CUYAHOGA FALLS — Around 250 of the 1,600 students at Cuyahoga Falls High School walked out of school into wintery weather as a part of a nationwide movement in response to the Valentine Day shooting of 17 students in Parkland, Fla., as well as other victims of school violence, and to protest school violence.
The students gathered Wednesday outside the auditorium area at 10 a.m. Seventeen students held orange balloons, which were launched during the walkout in memory of the Parkland victims. Occasionally, vehicles driving by would honk their horns as the students listened to two of the organizers, who said they were out there in hopes the school shootings would never happen again.
"Since 2013, there were over 300 gun-related shootings in schools all across the country," said one of the students, Noah Spinner, using a megaphone. "I think I speak for all of us when I say this is enough, and never again."
The last moments of the walkout were done in silence. Throughout, school, staff and city safety forces stood in a line near the students, sealing off the area and isolating the high schoolers, but never getting directly involved.
"I feel the students were successful in their goal of joining the National School Walkout in raising awareness about issues of school safety and commemorating the one month anniversary of the victims at Marjory Stoneman Douglas High School," said Cuyahoga Falls High School Principal Allison Bogdan after the event. "I appreciated our student leadership’s ability to organize an event that was meaningful and well organized. The students that participated voices were definitely heard today."
Across the street from the students, near the Natatorium, several adults came to show support.
"I’m an old anti-war protester, and these kids give me hope," said Robert Miller. "It’s not about us, it’s about the kids. Our generation failed."
Retired teacher Michele Whitehurst said what happened that morning "is democracy in action."
"This is what democracy looks like," Whitehurst said. "There will be doubters, there will be naysayers. But this is why we live in a free country."
Jeannette Loretitsch said the students gave her "a lot of hope."
"As a teacher, I couldn’t be more proud of these kids," she said.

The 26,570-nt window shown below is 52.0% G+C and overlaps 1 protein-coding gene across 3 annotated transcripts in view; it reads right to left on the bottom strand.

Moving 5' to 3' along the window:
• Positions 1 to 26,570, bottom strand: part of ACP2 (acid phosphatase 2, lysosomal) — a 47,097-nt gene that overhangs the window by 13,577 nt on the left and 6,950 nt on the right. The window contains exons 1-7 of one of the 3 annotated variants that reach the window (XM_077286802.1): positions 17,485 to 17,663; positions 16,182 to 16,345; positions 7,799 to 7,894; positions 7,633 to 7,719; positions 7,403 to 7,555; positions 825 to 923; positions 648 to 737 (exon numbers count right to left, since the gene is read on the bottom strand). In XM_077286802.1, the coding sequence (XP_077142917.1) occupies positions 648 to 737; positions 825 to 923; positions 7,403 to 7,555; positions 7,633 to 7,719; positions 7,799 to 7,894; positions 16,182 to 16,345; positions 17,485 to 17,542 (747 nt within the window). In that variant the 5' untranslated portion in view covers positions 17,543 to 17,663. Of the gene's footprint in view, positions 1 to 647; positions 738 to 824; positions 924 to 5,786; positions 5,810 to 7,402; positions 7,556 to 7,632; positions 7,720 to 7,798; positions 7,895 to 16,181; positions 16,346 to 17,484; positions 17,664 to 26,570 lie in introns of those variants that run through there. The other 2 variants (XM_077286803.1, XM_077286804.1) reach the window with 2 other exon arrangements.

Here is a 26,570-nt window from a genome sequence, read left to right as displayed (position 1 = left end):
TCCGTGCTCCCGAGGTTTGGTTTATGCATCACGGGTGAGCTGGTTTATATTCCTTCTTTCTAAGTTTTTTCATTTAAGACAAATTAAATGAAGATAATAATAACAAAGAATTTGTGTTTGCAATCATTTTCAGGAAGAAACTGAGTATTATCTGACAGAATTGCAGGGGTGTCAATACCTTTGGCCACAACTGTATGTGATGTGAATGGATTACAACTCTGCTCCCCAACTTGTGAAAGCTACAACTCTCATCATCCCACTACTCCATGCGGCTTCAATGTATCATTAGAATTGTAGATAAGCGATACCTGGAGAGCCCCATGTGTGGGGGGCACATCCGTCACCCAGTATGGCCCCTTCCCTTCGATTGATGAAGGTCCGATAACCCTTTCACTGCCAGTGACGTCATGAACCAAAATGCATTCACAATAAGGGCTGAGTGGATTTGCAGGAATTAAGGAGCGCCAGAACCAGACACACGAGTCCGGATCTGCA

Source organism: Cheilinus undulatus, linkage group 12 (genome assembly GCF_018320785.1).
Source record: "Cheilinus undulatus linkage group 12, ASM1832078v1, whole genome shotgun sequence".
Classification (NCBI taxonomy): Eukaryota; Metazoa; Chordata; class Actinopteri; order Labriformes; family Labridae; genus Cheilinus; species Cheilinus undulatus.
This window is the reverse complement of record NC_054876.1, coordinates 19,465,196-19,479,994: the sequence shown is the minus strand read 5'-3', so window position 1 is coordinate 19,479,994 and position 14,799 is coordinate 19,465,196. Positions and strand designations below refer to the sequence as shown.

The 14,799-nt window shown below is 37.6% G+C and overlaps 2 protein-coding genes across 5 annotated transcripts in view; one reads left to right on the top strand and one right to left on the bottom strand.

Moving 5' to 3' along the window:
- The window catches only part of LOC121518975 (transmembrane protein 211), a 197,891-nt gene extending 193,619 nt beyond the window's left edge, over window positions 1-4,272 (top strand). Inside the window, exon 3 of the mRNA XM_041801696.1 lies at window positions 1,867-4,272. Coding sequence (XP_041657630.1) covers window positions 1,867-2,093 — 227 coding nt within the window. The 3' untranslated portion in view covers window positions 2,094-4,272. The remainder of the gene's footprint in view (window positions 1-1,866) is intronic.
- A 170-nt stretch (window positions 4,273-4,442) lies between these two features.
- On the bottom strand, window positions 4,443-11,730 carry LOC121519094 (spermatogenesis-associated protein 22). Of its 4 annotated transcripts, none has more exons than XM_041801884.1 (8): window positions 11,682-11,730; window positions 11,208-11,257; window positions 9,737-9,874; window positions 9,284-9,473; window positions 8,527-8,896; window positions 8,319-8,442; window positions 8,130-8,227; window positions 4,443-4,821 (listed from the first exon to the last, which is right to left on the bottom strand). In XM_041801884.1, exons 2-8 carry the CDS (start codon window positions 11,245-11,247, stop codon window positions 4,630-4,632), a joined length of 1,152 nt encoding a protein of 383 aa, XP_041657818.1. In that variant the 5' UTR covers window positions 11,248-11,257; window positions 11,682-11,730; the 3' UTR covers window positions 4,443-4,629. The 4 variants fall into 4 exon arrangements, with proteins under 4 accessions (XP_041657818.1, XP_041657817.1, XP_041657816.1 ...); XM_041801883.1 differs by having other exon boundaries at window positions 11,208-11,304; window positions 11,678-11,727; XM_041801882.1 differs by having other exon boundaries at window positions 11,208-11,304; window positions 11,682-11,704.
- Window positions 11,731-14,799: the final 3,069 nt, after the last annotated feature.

Both Woodridge High School and Woodridge Middle School had assemblies to commemorate the victims of the Parkland shootings, said Superintendent Walter Davis in an emailed media release.
At the high school, students who wanted to participate gathered in the gym, Davis said.
Seventeen students were asked to come forward and read a bio for each of the Parkland victims, and everyone sat in silence for the entire period.
"Less than half of the student body participated," Davis said. "The rest of the students remained in class. About half dozen students left the building — and were permitted to do so. It was a very respectful event, focused entirely on those who lost their lives in Florida."
At the middle school, Davis said Principal Jesse Hosford made an announcement at 10 a.m. and talked about the Parkland tragedy, and explained how the middle school would honor the victims.
"All students remained in class but instruction shifted from the day’s lesson to a special discussion based on the showing of two short video clips provided by the Homeland Security Department that highlight the See Something / Say Something theme," Davis said.
"In every classroom, teachers shared the video clips, then led the classes in discussions about them. The session ended with a writing activity based on the following prompt: ‘During tragedies there are also stories of courage, activism and hope. Please take this time to share how you can make this a better place or reflect on the conversations you have had in the classroom today.’"
Reporter April Helms can be reached at 330-541-9423, firstname.lastname@example.org, or ??@AprilKHelms_RPC??